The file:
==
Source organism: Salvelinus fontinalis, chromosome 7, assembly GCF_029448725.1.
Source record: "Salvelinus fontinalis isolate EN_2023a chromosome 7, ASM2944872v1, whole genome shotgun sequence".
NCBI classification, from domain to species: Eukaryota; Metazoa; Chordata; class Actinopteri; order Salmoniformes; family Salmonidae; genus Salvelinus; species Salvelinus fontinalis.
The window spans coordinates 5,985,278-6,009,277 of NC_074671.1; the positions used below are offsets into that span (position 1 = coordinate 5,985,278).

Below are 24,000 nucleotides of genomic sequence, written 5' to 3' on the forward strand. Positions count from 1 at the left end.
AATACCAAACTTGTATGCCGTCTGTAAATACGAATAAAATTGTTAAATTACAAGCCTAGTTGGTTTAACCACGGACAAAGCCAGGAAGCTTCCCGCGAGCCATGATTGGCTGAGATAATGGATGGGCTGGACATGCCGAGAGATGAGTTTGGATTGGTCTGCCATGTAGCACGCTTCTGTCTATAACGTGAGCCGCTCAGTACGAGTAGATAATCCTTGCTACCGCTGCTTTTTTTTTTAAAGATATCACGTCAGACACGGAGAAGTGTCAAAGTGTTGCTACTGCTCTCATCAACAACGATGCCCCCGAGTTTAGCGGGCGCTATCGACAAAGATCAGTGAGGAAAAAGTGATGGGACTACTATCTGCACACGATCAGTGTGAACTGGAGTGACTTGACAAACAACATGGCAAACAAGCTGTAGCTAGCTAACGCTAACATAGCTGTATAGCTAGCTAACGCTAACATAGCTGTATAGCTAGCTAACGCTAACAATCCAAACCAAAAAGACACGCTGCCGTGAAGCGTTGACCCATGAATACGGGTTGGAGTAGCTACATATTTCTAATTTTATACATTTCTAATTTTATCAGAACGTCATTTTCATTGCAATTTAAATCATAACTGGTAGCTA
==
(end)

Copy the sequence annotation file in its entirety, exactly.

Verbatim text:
Source organism: Salvelinus fontinalis, chromosome 7, assembly GCF_029448725.1.
Source record: "Salvelinus fontinalis isolate EN_2023a chromosome 7, ASM2944872v1, whole genome shotgun sequence".
NCBI classification, from domain to species: Eukaryota; Metazoa; Chordata; class Actinopteri; order Salmoniformes; family Salmonidae; genus Salvelinus; species Salvelinus fontinalis.
The window spans coordinates 5,985,278-6,009,277 of NC_074671.1; the positions used below are offsets into that span (position 1 = coordinate 5,985,278).

Below are 24,000 nucleotides of genomic sequence, written 5' to 3' on the forward strand. Positions count from 1 at the left end.
AATACCAAACTTGTATGCCGTCTGTAAATACGAATAAAATTGTTAAATTACAAGCCTAGTTGGTTTAACCACGGACAAAGCCAGGAAGCTTCCCGCGAGCCATGATTGGCTGAGATAATGGATGGGCTGGACATGCCGAGAGATGAGTTTGGATTGGTCTGCCATGTAGCACGCTTCTGTCTATAACGTGAGCCGCTCAGTACGAGTAGATAATCCTTGCTACCGCTGCTTTTTTTTTTAAAGATATCACGTCAGACACGGAGAAGTGTCAAAGTGTTGCTACTGCTCTCATCAACAACGATGCCCCCGAGTTTAGCGGGCGCTATCGACAAAGATCAGTGAGGAAAAAGTGATGGGACTACTATCTGCACACGATCAGTGTGAACTGGAGTGACTTGACAAACAACATGGCAAACAAGCTGTAGCTAGCTAACGCTAACATAGCTGTATAGCTAGCTAACGCTAACATAGCTGTATAGCTAGCTAACGCTAACAATCCAAACCAAAAAGACACGCTGCCGTGAAGCGTTGACCCATGAATACGGGTTGGAGTAGCTACATATTTCTAATTTTATACATTTCTAATTTTATCAGAACGTCATTTTCATTGCAATTTAAATCATAACTGGTAGCTA